I was just doing the dishes on a Sunday morning and decided to tune in one of my favorite radio stations, WERU, which broadcasts from down on the coast near Ellsworth, Surry or Blue Hill or East Orland, or somewhere like that. One thing about WERU is that I never know what I might hear next on it, but whatever it is, it's likely to be controversial. Today was no exception.
I was greeted part-way into an interview with former Episcopalian Bishop John Shelby Spong who was talking about his new book The Sins of Scripture. Suppose you tuned in to a radio station on a Sunday morning and heard this:
That many churches today practice psychological abuse, convincing members of their utter worthlessness as fallen sinners and their only hope was to remain faithful to the church and its precepts.
That the Apostle Paul was probably struggling with his homosexuality and went through a transition from fighting it legalistically to accepting himself for who he really is.
That the church attempts to saddle us with guilt to control us socially. One source of that guilt is the assumption that Jesus died because of our own sins, thus laying on our shoulders His death. The result is our social obedience to Christianity.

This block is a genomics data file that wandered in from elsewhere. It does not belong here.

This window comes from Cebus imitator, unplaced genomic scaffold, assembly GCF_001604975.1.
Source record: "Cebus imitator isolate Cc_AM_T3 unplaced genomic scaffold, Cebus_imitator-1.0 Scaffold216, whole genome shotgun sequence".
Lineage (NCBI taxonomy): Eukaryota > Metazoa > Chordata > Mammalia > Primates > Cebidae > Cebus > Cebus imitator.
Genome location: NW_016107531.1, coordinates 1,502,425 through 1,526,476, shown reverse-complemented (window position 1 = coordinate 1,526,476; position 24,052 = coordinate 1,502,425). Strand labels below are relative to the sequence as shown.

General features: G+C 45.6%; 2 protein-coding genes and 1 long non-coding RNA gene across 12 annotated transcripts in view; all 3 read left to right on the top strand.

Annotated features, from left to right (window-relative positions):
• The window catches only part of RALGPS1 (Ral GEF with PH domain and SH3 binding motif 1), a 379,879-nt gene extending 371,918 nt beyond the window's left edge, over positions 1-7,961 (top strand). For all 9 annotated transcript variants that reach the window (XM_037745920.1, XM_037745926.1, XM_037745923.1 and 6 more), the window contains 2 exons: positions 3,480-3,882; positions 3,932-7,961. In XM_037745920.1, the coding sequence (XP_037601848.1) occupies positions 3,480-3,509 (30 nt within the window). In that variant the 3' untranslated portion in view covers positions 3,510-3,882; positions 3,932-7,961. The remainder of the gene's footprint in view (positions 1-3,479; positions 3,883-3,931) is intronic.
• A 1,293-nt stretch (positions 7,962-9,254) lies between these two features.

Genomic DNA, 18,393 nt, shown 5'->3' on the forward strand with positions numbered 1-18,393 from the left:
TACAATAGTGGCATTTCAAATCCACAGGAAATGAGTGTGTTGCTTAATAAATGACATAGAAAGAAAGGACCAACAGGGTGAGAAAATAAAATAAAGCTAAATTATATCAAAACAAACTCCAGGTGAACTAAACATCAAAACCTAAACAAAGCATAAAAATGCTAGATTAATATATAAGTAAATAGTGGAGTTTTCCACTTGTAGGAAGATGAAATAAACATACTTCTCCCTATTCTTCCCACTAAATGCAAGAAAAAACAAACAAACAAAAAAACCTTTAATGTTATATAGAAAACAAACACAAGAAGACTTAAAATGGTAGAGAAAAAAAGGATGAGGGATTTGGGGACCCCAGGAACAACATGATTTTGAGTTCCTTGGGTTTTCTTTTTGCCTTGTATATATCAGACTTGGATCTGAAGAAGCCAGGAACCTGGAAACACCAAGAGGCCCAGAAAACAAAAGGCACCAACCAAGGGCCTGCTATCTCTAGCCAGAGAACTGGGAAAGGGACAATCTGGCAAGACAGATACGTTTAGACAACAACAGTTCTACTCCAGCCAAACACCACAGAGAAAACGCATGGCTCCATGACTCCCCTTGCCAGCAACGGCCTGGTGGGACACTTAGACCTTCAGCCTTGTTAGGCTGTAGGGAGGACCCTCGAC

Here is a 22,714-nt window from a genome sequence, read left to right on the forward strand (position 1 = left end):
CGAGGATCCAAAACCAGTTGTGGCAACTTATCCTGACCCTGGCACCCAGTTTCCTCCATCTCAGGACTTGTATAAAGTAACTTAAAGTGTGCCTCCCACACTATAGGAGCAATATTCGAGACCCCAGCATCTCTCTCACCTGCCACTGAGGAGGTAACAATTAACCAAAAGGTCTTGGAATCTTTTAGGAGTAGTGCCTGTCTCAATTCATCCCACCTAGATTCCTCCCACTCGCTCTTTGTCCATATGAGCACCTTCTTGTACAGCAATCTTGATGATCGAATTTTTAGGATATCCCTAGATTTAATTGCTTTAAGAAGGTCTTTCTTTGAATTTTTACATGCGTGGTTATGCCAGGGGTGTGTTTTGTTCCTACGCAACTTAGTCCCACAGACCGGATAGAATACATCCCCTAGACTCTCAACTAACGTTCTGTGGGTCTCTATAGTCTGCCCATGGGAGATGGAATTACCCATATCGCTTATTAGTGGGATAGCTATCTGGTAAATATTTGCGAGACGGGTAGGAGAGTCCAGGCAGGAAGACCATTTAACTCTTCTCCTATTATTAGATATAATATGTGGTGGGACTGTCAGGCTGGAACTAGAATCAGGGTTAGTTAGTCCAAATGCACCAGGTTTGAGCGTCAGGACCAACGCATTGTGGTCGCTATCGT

That and more...
Imagine walking into a Bible-believing Christian church of the Evangelical strain and hearing someone speak like this. The congregation would have the man nailed to the cross right then and there, or if not that, thrown out on his ear, wouldn't they? This man was speaking things which for over a decade I have wished I could hear in an actual church, but realized I will never hear that way. I think I'm going to have to read that book.

Saturday, November 05, 2005

Ethics Classes

Mike should appreciate this article. It seems that the White House has decided to subject itself to ethics classes with a prime focus on tightening the noose on classified information. According to the Washington Post:
Somehow I get the impression that the White House uses a different dictionary than I do.
From dictionary.reference.com
A set of principles of right conduct.
A theory or a system of moral values: “An ethic of service is at war with a craving for gain” (Gregg Easterbrook).
ethics (used with a sing. verb) The study of the general nature of morals and of the specific moral choices to be made by a person; moral philosophy.
ethics (used with a sing. or pl. verb) The rules or standards governing the conduct of a person or the members of a profession: medical ethics.
Now I suppose meaning number 3 could apply here, as in "White House ethics." But that assumes that the White House is a profession in itself, which it should not be. Maybe a broader meaning would be "political ethics" but that's what Rove has been all about, and DeLay, defining political ethics standards for a new generation of American politics.
But I don't see in the above definition anything about the ethical importance of keeping state secrets in a democracy.